The team was a well-oiled machine in Team Event 1 on Friday, taking an early lead and holding it to finish almost 2 minutes ahead of second-place Diablo CrossFit Anejo.

The teamwork and camaraderie are not an accident. The Invictus athletes take the concept of team spirit seriously. Wesley Rethwill, who competed as an individual in the West Regional in 2015 (he took 34th), said the team members are together constantly. “We are all best friends, we all work together. We’re together 24/7—the camaraderie is amazing,” Rethwill said.

Invictus earned two first-place finishes on Day 1, with the three women clearing the snatch ladder first in Team Event 3.

A familiar face on the Invictus team is Hippensteel, who is competing for Invictus for a fourth year. “It’s definitely different than working with the typical veterans, but we’re all used to training and working together. It’s been great to bring on some new people to the team—it has renewed the energy and excitement for me,” Hippensteel said.

During Team Event 4 , Hippensteel talked her teammates through the workout. “I’ve taken on the leadership role on the team since I know what it’s like,” Hippensteel said.

Like every year, the vocal Sea of Green—members of the Invictus community—threw their full support behind the team, cheering loudly from the stands. “We had a great start yesterday and we have the best community behind us to come out in full force,” Hippensteel said.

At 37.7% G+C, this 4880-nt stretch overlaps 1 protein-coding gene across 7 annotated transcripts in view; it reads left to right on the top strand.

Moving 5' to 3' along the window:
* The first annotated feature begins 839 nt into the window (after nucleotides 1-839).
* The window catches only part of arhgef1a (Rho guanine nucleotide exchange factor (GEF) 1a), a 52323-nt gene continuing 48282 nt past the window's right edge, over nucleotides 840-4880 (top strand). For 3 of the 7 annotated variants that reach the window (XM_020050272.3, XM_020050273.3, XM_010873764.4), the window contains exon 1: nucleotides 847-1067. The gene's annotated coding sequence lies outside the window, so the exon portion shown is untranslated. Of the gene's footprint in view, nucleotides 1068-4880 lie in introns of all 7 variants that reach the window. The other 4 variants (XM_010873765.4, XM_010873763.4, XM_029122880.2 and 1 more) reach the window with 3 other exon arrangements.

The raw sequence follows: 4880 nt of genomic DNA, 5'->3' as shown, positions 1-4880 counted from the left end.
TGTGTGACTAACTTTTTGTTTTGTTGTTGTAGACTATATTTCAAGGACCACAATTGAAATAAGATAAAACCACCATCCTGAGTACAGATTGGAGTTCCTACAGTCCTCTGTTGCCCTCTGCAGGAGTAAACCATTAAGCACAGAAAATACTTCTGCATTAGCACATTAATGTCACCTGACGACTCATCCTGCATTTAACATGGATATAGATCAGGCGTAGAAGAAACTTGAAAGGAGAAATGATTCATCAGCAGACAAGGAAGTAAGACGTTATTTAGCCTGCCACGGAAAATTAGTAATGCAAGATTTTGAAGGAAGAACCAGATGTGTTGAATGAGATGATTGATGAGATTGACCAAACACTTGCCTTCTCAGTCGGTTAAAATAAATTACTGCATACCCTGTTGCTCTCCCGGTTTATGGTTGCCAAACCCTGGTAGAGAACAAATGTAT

Invictus held on to its second-place spot at the end of Day 2 despite taking ninth in Team Event 6, laying the groundwork for an eighth consecutive Games appearance. 



For the third year in a row, Gabe and Kirstie Subry, who married in 2014, traveled from Stockton, California, to compete as individuals at the California Regional (in 2014, they both competed at the NorCal Regional).

Many married couples say working out together gives them a common interest and brings them together, but balancing the needs of two high-level athletes competing in the same sport is not always easy.

At 5 feet two inches, 120 lb., Kirstie is one of the smaller athletes at the California Regional. She knew the heavy snatches in Event 1 would be a challenge. “This is the one I was most nervous for. I am small and the snatch weight was heavy, but I got seven (at 135-lb.), which is more than I gave myself credit for,” Kirstie said.

Kirstie said having two high-level CrossFit athletes under one roof can be a challenge. “It gets exhausting, and it’s hard to have a ‘normal’ life and go out with friends, but I wouldn’t change it for anything,” she said.

“(Training together) makes our relationship stronger because we understand each other,” Kirstie said. “We look forward to waking up on a Saturday and going to the gym together, which takes the pressure off of both of us so we get to enjoy it.”

Gabe, who is a three-time Games athlete, said they both compete for fun and try not to take it too seriously. They try to train together when they can, but both work full-time—Gabe runs CrossFit 209 Sport and Kirstie is a speech therapist.

Unlike many regional-level athletes, Gabe and Kirstie don’t have coaches. Gabe programs for both of them.

They do share the same sport, but make an effort to retain their independence. “We have our own lives, we hang out with our own friends,” Gabe said. “We are independent, but together we are strong.”